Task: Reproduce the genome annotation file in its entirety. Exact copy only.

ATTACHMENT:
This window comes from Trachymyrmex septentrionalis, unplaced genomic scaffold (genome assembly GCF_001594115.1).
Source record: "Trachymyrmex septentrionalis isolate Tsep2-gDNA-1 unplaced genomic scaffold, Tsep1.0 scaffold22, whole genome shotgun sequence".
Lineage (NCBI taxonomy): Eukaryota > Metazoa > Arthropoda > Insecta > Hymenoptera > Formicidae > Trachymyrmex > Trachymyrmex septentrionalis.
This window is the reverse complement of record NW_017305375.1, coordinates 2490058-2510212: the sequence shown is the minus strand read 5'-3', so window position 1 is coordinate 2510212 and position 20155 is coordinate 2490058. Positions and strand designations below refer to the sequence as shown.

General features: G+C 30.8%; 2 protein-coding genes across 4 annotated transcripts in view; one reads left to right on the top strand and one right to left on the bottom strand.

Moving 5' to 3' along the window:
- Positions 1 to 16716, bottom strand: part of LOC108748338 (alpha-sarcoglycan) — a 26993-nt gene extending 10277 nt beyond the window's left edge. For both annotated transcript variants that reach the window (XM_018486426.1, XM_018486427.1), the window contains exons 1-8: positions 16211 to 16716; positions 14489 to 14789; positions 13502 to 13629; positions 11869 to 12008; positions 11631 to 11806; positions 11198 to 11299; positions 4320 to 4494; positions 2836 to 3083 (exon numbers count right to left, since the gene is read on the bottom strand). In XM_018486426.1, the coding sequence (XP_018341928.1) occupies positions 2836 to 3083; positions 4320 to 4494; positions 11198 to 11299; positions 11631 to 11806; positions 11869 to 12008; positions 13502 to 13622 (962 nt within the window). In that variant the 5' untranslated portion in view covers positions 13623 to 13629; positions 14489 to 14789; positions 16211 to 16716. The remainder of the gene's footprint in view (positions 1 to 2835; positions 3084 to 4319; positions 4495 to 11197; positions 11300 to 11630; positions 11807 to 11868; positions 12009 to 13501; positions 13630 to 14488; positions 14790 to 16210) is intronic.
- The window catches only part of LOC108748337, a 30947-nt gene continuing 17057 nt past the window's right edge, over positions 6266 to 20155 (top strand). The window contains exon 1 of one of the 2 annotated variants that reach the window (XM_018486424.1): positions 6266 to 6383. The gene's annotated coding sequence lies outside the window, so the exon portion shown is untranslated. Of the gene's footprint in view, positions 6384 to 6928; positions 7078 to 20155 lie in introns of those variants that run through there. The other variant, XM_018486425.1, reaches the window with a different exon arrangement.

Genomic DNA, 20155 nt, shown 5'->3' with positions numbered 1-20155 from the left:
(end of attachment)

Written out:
This window comes from Trachymyrmex septentrionalis, unplaced genomic scaffold (genome assembly GCF_001594115.1).
Source record: "Trachymyrmex septentrionalis isolate Tsep2-gDNA-1 unplaced genomic scaffold, Tsep1.0 scaffold22, whole genome shotgun sequence".
Lineage (NCBI taxonomy): Eukaryota > Metazoa > Arthropoda > Insecta > Hymenoptera > Formicidae > Trachymyrmex > Trachymyrmex septentrionalis.
This window is the reverse complement of record NW_017305375.1, coordinates 2490058-2510212: the sequence shown is the minus strand read 5'-3', so window position 1 is coordinate 2510212 and position 20155 is coordinate 2490058. Positions and strand designations below refer to the sequence as shown.

General features: G+C 30.8%; 2 protein-coding genes across 4 annotated transcripts in view; one reads left to right on the top strand and one right to left on the bottom strand.

Moving 5' to 3' along the window:
- Positions 1 to 16716, bottom strand: part of LOC108748338 (alpha-sarcoglycan) — a 26993-nt gene extending 10277 nt beyond the window's left edge. For both annotated transcript variants that reach the window (XM_018486426.1, XM_018486427.1), the window contains exons 1-8: positions 16211 to 16716; positions 14489 to 14789; positions 13502 to 13629; positions 11869 to 12008; positions 11631 to 11806; positions 11198 to 11299; positions 4320 to 4494; positions 2836 to 3083 (exon numbers count right to left, since the gene is read on the bottom strand). In XM_018486426.1, the coding sequence (XP_018341928.1) occupies positions 2836 to 3083; positions 4320 to 4494; positions 11198 to 11299; positions 11631 to 11806; positions 11869 to 12008; positions 13502 to 13622 (962 nt within the window). In that variant the 5' untranslated portion in view covers positions 13623 to 13629; positions 14489 to 14789; positions 16211 to 16716. The remainder of the gene's footprint in view (positions 1 to 2835; positions 3084 to 4319; positions 4495 to 11197; positions 11300 to 11630; positions 11807 to 11868; positions 12009 to 13501; positions 13630 to 14488; positions 14790 to 16210) is intronic.
- The window catches only part of LOC108748337, a 30947-nt gene continuing 17057 nt past the window's right edge, over positions 6266 to 20155 (top strand). The window contains exon 1 of one of the 2 annotated variants that reach the window (XM_018486424.1): positions 6266 to 6383. The gene's annotated coding sequence lies outside the window, so the exon portion shown is untranslated. Of the gene's footprint in view, positions 6384 to 6928; positions 7078 to 20155 lie in introns of those variants that run through there. The other variant, XM_018486425.1, reaches the window with a different exon arrangement.

Genomic DNA, 20155 nt, shown 5'->3' with positions numbered 1-20155 from the left: